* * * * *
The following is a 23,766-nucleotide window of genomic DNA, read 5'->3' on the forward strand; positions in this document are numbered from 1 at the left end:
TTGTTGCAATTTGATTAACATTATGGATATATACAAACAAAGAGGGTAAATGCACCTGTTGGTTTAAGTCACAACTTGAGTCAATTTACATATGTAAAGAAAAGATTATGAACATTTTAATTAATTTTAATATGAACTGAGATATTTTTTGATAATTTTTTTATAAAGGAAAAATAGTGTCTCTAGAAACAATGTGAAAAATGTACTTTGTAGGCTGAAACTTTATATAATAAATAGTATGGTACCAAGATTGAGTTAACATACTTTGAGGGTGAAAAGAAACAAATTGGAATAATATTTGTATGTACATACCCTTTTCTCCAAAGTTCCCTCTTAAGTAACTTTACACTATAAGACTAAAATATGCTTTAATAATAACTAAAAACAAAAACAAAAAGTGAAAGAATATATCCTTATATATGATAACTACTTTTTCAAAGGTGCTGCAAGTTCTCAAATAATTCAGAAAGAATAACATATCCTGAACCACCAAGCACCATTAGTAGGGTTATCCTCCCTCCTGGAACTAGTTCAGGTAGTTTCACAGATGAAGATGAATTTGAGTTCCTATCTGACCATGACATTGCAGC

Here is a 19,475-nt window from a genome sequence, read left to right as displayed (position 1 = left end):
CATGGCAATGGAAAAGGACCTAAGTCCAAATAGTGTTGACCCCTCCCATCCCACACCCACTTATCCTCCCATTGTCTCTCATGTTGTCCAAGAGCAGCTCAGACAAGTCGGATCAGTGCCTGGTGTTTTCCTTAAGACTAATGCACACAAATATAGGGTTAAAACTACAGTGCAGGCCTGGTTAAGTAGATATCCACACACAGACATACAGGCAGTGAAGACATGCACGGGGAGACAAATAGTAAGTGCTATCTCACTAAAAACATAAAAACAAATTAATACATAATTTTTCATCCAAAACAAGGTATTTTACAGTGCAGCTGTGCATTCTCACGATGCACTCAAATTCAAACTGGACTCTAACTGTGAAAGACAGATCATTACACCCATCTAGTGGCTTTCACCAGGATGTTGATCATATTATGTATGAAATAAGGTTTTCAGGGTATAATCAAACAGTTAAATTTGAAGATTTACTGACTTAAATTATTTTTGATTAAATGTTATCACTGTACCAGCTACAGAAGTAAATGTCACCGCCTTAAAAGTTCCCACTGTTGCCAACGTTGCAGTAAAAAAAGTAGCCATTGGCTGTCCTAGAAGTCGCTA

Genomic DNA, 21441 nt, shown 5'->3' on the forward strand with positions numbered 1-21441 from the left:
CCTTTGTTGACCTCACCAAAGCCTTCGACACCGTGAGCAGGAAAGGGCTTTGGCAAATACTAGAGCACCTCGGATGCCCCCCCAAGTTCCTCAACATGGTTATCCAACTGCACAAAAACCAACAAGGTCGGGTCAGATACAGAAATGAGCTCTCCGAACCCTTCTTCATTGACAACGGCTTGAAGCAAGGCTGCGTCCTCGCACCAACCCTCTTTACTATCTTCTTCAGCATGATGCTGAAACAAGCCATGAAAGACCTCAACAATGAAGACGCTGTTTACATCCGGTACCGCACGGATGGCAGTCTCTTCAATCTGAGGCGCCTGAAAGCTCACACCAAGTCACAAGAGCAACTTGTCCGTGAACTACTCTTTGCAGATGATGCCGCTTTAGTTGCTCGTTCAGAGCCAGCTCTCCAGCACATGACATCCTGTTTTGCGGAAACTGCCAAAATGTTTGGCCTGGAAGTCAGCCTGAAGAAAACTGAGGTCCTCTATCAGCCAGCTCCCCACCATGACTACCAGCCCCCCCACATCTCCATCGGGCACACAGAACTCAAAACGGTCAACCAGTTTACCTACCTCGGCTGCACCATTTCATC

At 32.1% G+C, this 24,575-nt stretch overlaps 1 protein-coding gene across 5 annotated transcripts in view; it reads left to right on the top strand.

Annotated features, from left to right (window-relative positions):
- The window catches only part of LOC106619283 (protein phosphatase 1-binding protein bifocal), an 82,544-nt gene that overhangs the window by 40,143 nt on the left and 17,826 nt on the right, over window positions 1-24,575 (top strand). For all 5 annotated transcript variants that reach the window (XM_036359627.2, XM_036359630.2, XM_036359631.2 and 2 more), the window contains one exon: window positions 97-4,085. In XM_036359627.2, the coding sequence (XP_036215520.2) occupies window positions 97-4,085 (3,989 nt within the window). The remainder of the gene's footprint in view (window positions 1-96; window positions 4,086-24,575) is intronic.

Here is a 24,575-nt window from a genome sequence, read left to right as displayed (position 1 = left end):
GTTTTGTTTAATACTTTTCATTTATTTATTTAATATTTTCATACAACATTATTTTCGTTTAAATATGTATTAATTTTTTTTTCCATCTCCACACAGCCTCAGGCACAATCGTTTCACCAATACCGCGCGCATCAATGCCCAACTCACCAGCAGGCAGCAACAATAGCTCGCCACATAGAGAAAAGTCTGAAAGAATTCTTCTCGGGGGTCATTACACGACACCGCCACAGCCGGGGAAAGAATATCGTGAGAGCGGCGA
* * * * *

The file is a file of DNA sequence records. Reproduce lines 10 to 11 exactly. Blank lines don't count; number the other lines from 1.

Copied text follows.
Here is a 24,575-nt window from a genome sequence, read left to right as displayed (position 1 = left end):
GTTTTGTTTAATACTTTTCATTTATTTATTTAATATTTTCATACAACATTATTTTCGTTTAAATATGTATTAATTTTTTTTTCCATCTCCACACAGCCTCAGGCACAATCGTTTCACCAATACCGCGCGCATCAATGCCCAACTCACCAGCAGGCAGCAACAATAGCTCGCCACATAGAGAAAAGTCTGAAAGAATTCTTCTCGGGGGTCATTACACGACACCGCCACAGCCGGGGAAAGAATATCGTGAGAGCGGCGA